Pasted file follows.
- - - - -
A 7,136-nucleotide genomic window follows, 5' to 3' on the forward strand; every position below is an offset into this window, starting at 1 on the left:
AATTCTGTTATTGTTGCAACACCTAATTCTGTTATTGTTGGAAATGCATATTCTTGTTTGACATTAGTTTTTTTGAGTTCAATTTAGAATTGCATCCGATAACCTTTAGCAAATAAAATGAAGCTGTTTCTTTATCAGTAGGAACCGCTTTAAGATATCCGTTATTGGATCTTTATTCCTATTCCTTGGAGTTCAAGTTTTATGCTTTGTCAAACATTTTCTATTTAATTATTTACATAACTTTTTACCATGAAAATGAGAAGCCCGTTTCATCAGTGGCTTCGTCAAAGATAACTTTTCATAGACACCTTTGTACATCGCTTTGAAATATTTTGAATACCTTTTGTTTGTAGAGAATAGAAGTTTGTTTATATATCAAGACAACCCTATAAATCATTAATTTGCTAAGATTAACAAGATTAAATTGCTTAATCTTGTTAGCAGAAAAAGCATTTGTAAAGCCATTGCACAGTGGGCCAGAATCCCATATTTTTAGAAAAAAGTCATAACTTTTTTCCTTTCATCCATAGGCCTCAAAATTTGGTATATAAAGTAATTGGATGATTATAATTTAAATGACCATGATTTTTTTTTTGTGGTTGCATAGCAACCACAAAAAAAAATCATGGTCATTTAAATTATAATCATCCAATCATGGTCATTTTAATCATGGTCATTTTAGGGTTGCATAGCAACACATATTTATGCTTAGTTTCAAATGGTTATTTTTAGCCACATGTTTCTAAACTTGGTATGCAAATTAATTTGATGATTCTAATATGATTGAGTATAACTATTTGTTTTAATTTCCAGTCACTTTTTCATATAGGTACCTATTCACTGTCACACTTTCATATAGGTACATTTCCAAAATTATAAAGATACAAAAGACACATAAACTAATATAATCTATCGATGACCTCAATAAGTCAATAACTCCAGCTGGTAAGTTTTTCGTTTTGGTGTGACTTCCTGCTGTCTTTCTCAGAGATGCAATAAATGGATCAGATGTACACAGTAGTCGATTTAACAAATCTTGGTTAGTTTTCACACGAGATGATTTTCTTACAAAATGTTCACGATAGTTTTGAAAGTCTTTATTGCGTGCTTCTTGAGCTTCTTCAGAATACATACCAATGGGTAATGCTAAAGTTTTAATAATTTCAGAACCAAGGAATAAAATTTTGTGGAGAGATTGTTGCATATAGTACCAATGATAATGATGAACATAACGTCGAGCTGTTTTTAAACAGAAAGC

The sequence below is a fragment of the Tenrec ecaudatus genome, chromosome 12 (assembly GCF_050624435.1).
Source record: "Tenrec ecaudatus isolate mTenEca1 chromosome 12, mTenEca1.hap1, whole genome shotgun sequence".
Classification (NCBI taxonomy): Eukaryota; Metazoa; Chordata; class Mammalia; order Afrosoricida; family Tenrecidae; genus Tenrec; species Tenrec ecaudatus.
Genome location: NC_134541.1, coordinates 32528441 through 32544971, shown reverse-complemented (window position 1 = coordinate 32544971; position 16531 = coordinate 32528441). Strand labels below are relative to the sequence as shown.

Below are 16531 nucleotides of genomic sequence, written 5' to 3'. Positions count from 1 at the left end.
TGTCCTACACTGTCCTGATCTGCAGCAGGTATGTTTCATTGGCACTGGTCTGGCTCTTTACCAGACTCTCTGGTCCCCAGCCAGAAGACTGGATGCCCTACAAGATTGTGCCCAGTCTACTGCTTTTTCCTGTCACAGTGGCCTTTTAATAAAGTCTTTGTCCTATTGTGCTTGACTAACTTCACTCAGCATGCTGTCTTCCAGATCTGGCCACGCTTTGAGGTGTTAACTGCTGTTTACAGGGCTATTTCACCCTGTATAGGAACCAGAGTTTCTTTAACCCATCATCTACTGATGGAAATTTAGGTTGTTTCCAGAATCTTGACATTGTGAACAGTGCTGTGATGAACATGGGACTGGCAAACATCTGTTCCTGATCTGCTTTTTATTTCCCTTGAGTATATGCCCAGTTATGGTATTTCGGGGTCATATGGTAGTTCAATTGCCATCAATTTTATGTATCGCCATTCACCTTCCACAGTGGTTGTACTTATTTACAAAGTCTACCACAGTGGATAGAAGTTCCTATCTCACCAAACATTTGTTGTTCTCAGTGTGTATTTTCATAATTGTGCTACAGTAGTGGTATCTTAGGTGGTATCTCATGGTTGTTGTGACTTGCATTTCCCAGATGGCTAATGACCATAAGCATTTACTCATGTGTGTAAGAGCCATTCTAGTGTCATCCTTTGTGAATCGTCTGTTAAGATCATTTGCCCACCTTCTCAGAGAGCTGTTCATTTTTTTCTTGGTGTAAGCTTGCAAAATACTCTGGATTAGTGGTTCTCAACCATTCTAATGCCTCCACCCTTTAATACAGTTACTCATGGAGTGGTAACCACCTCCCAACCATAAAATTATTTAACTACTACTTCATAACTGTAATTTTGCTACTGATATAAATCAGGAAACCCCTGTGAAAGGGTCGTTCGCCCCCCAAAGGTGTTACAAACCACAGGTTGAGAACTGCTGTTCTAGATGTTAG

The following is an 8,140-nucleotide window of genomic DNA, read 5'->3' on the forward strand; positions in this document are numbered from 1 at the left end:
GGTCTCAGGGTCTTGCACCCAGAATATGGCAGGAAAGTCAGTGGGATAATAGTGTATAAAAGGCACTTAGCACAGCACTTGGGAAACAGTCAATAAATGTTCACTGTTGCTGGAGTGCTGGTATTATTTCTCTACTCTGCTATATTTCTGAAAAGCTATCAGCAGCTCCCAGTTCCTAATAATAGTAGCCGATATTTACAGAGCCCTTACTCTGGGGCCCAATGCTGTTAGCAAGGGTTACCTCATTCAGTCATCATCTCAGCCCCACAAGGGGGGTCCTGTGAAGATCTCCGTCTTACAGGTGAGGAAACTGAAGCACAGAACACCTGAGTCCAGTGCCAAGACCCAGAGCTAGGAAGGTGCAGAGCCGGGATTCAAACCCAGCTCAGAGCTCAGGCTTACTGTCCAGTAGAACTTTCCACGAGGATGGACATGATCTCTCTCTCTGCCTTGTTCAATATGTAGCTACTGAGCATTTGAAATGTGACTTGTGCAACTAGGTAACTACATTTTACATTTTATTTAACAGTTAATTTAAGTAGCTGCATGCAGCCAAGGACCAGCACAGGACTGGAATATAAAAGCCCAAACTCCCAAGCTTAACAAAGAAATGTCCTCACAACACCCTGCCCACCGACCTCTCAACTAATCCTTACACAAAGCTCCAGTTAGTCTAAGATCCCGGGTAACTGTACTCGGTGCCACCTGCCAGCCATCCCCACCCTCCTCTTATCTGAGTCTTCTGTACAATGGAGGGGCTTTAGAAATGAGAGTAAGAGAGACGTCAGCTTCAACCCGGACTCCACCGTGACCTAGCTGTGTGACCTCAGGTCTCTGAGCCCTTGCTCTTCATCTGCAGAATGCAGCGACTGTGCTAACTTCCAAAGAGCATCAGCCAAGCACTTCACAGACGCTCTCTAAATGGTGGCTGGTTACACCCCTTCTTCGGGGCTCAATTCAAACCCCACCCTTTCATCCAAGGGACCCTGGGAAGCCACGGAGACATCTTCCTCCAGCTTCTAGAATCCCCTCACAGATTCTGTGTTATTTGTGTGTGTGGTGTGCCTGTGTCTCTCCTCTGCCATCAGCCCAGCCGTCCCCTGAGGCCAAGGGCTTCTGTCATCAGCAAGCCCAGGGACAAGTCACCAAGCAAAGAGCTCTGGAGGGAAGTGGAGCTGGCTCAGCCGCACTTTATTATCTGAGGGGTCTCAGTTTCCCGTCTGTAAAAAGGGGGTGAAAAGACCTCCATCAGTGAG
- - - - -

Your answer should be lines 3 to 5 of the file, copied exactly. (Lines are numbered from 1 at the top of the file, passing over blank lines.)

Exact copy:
The sequence below is a fragment of the Tenrec ecaudatus genome, chromosome 12 (assembly GCF_050624435.1).
Source record: "Tenrec ecaudatus isolate mTenEca1 chromosome 12, mTenEca1.hap1, whole genome shotgun sequence".
Classification (NCBI taxonomy): Eukaryota; Metazoa; Chordata; class Mammalia; order Afrosoricida; family Tenrecidae; genus Tenrec; species Tenrec ecaudatus.